- 770 GMAT
- 3.6 GPA
- Undergraduate degree in finance from a top-50 ranked school
- Work Experience includes three years in the finance department of a mid-size software company. Started as an analyst and was recently promoted to a managerial role and have 10 direct reports. Also spent two years in Japan on a Mormon mission
- Fluent in Japanese and comfortable with written Japanese
- Extracurricular involvement as a Boy Scout Master for a group of more than a dozen 12- and 13-year-old boys. Actively involved in church community.
- Goal: “I would like a career change (maybe I-banking or consulting), and am very interested in opportunities where I could use my Japanese-speaking ability.”
- 25-year-old white male.
Odds of Success:
Harvard: 10% to 20%
Wharton: 30% to 50%
Sandy’s Analysis: This will be a tough call for you at HBS for reasons you note: three years in no-name software company is off their radar and they will have nothing to compare you with in terms of job selectivity or other applicants from the same firm. I take it that not many from your firm apply to B-school and that is another issue.
The LDS mission, especially to Japan, where the language is remote (vs. Europe or even English-speaking countries) is a plus but not a dealmaker. Being a Scout Master is another small plus, but it’s not going to change the outcome. There is nothing really driving you “in” to HBS, and they prefer finance guys to work for finance companies, like banks, or Fortune-100 companies in rotational roles, not medium-sized software companies. I would stress any strategic role you have at your company and its growth– the fact you have been promoted so fast and now have 10 direct reports is a plus but adcoms may be saying to themselves, the equivalent of “that’s Chinatown,” e.g. that is what happens in spiking software companies with a hot product.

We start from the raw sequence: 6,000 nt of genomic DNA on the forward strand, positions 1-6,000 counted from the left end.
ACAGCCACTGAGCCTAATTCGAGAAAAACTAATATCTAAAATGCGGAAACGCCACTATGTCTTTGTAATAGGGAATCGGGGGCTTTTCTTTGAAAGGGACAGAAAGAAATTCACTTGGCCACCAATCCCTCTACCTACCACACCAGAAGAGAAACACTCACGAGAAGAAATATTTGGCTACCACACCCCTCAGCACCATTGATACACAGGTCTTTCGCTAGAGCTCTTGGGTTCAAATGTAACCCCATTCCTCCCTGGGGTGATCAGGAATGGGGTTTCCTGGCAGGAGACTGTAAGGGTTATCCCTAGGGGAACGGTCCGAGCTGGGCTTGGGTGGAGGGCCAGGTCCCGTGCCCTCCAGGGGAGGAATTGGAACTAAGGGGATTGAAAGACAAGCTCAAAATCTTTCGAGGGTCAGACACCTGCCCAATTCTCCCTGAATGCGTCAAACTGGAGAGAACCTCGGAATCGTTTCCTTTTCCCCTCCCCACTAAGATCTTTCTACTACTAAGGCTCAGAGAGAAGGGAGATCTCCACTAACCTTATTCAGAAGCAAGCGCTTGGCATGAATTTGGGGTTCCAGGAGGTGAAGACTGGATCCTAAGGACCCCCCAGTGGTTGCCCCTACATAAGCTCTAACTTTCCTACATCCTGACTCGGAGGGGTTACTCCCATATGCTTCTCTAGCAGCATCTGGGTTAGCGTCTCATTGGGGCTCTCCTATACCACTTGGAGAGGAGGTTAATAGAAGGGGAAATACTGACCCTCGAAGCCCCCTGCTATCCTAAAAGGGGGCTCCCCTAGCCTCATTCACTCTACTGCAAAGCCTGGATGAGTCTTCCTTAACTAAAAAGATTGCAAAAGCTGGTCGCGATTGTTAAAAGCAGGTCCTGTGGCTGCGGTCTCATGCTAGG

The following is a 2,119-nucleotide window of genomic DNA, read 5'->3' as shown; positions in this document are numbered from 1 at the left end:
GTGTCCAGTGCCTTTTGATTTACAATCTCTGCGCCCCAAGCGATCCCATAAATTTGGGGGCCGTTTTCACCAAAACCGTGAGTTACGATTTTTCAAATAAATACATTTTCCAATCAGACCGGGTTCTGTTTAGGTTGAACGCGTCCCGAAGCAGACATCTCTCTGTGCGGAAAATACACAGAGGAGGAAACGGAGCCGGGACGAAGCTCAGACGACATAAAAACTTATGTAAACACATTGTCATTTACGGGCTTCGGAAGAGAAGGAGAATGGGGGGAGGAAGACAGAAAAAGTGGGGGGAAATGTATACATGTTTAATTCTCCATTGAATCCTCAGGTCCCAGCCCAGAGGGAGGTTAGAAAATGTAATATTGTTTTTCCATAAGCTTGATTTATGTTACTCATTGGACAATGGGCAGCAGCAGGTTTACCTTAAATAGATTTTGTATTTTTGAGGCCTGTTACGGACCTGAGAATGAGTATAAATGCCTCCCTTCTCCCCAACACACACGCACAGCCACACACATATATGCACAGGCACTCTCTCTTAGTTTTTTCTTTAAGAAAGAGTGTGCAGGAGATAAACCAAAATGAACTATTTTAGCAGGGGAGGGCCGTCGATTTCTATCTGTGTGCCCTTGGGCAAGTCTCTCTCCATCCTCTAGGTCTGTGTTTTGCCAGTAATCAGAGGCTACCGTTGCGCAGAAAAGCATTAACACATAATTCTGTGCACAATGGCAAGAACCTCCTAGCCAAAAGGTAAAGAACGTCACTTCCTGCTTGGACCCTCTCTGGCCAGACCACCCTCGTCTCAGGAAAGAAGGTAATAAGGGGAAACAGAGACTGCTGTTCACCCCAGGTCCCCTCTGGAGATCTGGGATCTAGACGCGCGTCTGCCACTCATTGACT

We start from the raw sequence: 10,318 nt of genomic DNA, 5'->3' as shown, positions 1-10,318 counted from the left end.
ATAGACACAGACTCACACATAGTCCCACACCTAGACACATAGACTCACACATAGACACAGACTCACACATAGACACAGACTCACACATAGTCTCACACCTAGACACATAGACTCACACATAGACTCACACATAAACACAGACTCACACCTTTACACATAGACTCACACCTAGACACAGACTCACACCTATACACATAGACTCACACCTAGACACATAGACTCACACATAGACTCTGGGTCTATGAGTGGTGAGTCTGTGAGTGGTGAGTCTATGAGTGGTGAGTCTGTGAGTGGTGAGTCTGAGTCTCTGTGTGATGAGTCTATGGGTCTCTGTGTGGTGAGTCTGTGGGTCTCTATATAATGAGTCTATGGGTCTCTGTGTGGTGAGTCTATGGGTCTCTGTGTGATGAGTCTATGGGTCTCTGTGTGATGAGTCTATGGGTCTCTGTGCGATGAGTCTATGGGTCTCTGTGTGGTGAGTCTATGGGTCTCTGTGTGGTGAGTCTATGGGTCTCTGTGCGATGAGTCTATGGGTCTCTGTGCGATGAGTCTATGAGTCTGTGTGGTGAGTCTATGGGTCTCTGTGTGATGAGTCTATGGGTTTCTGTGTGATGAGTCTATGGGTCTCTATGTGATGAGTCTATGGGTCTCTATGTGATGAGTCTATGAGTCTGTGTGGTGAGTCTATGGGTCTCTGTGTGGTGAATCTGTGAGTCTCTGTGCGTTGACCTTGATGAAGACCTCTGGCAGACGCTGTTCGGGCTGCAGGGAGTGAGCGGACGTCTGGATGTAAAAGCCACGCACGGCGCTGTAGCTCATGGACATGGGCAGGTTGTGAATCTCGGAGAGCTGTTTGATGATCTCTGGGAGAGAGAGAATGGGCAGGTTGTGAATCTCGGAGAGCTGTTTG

Chances at Wharton, Duke, Berkeley, and UCLA are on the solid side because of real solid stats and OK work pedigree with some success there. (Your job is not “Chinatown” to them, but try to make bona fides of your company in terms of size, revenue, publically traded, etc. real clear and be especially clear about what you do there, and how that is a foundation for your goals and your need for an MBA.
You’d be better off saying you want to do consulting rather than I-banking, and with 770 GMAT, you will have a door opener at most consulting shops, who tend to put some real cred on high GMAT scores, assuming you pass the sniff test. I-banking is not a beloved goal at most B-schools, and it just makes you sound predatory and eager to catch-up on the earnings curve. Stick to talking about strategic advice and management consulting. Transitioning into I-Banking is not a smart goal for (almost) anyone, IMHO. I’d be happy to hear from applicants who said that is what they wanted to do, and succeeded, and how.